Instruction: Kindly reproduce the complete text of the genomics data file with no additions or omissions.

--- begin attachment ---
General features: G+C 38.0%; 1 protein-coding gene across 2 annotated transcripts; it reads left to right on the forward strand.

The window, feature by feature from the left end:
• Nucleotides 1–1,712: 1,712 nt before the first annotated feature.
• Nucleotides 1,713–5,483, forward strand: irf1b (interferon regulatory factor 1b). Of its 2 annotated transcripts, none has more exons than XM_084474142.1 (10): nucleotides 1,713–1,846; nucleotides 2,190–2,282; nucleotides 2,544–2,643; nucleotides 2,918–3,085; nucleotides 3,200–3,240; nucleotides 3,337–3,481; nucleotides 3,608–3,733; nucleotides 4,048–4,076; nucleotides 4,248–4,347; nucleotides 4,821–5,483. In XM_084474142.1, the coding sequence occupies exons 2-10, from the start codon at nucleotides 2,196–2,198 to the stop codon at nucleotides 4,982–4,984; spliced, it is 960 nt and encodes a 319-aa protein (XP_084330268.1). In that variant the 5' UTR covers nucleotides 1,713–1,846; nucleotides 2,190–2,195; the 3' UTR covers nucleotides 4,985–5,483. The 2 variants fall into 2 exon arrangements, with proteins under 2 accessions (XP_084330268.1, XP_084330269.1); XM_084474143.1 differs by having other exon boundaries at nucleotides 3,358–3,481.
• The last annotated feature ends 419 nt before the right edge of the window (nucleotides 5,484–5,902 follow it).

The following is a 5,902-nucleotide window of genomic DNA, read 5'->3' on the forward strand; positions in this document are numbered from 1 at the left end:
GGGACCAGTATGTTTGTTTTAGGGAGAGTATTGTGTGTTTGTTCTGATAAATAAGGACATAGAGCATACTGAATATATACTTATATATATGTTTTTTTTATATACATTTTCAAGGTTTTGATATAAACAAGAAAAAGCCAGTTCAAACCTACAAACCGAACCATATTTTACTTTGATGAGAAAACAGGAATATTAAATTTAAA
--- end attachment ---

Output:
General features: G+C 38.0%; 1 protein-coding gene across 2 annotated transcripts; it reads left to right on the forward strand.

The window, feature by feature from the left end:
• Nucleotides 1–1,712: 1,712 nt before the first annotated feature.
• Nucleotides 1,713–5,483, forward strand: irf1b (interferon regulatory factor 1b). Of its 2 annotated transcripts, none has more exons than XM_084474142.1 (10): nucleotides 1,713–1,846; nucleotides 2,190–2,282; nucleotides 2,544–2,643; nucleotides 2,918–3,085; nucleotides 3,200–3,240; nucleotides 3,337–3,481; nucleotides 3,608–3,733; nucleotides 4,048–4,076; nucleotides 4,248–4,347; nucleotides 4,821–5,483. In XM_084474142.1, the coding sequence occupies exons 2-10, from the start codon at nucleotides 2,196–2,198 to the stop codon at nucleotides 4,982–4,984; spliced, it is 960 nt and encodes a 319-aa protein (XP_084330268.1). In that variant the 5' UTR covers nucleotides 1,713–1,846; nucleotides 2,190–2,195; the 3' UTR covers nucleotides 4,985–5,483. The 2 variants fall into 2 exon arrangements, with proteins under 2 accessions (XP_084330268.1, XP_084330269.1); XM_084474143.1 differs by having other exon boundaries at nucleotides 3,358–3,481.
• The last annotated feature ends 419 nt before the right edge of the window (nucleotides 5,484–5,902 follow it).

The following is a 5,902-nucleotide window of genomic DNA, read 5'->3' on the forward strand; positions in this document are numbered from 1 at the left end:
GGGACCAGTATGTTTGTTTTAGGGAGAGTATTGTGTGTTTGTTCTGATAAATAAGGACATAGAGCATACTGAATATATACTTATATATATGTTTTTTTTATATACATTTTCAAGGTTTTGATATAAACAAGAAAAAGCCAGTTCAAACCTACAAACCGAACCATATTTTACTTTGATGAGAAAACAGGAATATTAAATTTAAA